Can not that shock stand? Try these 3 tips to handle and back up your troubled behavior.
What do you do when someone makes annoying, deliberately aggressive, and makes people uncomfortable-someone who constantly jokes, hinders meetings, or racist, sexist or manipulate comments?
Susan Cross Whitbourne, Ph.D., Professor of Psychology and Brain Sciences at Massachusetts Amherst University and author of The Search Forfill, advises you to try to understand the source of your anger before reacting. This important step helps you to find out if you are realistic in committing the crime. If you call a person out, you can create unnecessary social tension. Keeping in mind, Whitbourne provides guidelines for your follow-up behavior:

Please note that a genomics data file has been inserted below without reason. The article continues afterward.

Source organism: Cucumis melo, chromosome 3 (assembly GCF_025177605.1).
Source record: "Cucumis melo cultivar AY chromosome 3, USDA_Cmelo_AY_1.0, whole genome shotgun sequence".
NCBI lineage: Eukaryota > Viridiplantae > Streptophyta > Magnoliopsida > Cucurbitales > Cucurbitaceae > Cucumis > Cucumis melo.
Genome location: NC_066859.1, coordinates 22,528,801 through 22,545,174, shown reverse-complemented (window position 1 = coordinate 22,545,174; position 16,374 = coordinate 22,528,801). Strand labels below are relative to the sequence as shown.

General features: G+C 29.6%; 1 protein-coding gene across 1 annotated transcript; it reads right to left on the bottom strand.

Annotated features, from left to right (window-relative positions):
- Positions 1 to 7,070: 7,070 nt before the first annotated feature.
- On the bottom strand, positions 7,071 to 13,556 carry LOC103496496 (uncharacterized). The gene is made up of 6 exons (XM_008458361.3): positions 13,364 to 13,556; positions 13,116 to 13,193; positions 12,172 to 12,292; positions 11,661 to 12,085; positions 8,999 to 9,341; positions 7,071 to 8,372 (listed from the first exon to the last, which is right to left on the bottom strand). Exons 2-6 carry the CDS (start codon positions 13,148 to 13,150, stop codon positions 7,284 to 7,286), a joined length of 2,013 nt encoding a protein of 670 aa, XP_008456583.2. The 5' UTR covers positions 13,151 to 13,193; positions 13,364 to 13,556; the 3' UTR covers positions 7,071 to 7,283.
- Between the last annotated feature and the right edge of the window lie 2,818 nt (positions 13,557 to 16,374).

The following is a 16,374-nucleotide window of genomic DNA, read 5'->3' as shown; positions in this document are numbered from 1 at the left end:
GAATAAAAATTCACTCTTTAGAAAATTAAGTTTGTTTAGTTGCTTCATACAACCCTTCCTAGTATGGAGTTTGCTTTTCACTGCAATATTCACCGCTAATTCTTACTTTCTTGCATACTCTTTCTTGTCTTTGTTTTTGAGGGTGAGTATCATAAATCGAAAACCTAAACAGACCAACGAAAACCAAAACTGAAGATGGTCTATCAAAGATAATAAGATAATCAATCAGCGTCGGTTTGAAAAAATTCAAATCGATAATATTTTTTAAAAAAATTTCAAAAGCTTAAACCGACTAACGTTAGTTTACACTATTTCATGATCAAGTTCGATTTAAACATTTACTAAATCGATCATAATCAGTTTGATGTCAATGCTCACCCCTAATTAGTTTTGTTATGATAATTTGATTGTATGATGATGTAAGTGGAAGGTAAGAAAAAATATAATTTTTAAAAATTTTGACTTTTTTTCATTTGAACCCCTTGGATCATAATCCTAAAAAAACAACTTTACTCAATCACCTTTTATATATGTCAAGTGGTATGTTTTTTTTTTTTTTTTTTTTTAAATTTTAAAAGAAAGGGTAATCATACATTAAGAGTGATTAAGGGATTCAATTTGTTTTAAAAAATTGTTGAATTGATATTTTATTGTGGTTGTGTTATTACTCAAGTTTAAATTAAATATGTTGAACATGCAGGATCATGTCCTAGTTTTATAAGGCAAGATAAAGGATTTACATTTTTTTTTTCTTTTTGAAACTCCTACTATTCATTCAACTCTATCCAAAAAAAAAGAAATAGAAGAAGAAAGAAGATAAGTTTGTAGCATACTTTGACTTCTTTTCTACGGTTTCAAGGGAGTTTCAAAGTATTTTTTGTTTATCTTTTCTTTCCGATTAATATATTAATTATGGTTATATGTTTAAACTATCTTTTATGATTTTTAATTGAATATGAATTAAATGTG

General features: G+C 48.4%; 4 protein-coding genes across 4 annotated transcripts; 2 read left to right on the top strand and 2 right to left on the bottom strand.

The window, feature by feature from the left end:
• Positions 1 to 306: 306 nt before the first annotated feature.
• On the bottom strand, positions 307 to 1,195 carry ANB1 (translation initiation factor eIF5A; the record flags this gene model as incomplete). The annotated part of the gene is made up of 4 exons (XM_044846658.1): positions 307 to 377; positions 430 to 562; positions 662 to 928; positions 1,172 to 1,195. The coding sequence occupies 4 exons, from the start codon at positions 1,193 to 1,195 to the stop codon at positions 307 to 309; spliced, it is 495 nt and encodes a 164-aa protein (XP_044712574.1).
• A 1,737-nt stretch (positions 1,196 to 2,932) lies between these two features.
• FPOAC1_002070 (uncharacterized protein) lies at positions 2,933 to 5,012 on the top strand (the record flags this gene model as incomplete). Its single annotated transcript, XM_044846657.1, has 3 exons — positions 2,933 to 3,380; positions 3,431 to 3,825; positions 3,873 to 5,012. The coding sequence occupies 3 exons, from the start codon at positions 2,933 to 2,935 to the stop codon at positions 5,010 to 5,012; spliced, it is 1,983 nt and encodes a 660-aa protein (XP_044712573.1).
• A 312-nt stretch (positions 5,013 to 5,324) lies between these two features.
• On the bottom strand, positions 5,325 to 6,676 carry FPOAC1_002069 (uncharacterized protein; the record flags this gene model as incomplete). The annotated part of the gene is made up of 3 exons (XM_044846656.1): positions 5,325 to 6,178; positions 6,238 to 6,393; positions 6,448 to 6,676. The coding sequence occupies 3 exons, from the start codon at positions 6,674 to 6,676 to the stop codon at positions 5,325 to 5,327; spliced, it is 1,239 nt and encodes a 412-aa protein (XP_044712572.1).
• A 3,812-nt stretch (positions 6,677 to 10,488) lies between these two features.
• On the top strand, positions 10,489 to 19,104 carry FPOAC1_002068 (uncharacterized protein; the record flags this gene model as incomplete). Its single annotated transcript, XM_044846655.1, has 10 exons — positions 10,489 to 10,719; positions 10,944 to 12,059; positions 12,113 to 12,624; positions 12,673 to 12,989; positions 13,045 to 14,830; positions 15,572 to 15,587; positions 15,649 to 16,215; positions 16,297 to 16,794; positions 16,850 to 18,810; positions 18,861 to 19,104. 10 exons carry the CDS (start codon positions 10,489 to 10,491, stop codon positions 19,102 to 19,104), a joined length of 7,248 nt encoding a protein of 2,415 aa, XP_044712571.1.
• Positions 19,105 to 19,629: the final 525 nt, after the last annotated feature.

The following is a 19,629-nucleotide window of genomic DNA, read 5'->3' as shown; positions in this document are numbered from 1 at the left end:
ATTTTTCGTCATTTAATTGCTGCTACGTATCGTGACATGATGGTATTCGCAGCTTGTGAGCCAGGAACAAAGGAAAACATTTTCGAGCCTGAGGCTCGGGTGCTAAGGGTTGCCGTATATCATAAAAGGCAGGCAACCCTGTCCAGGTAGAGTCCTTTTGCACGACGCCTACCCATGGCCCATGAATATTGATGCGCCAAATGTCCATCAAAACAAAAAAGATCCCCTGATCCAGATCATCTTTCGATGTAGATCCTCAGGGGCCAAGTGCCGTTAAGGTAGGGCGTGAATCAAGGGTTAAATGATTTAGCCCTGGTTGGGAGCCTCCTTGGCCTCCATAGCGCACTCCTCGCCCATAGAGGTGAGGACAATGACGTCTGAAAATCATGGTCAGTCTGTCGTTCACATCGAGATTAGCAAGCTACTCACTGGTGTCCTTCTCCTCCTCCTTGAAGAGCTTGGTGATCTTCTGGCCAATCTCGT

1. Ignore it.
An unpleasant person may just need meditation. Is he just trying to grow from others? If neglected, then the behavior will be reduced by itself, you should be consistent in ignoring the behavior and perhaps compromise with other people in your group so that you can avoid laughing or otherwise giving attention.
2. Facing the culprit
But recognize that your corrective actions can only annoy him. Research shows you being a champion on your behalf. In cases of direct confrontation of a prejudiced person, there must be one to interfere in the offending party’s gender, age or caste person.
3. Keep the self-esteem of the person
Research shows that prejudiced people are more likely to change if they are ready to feel good about themselves first. Asking the self-confirmation questions of a person whose behavior you are trying to correct, respecting your self can help him feel less threatened. Similarly, if the offender does not improve, praise him when humor is more mature.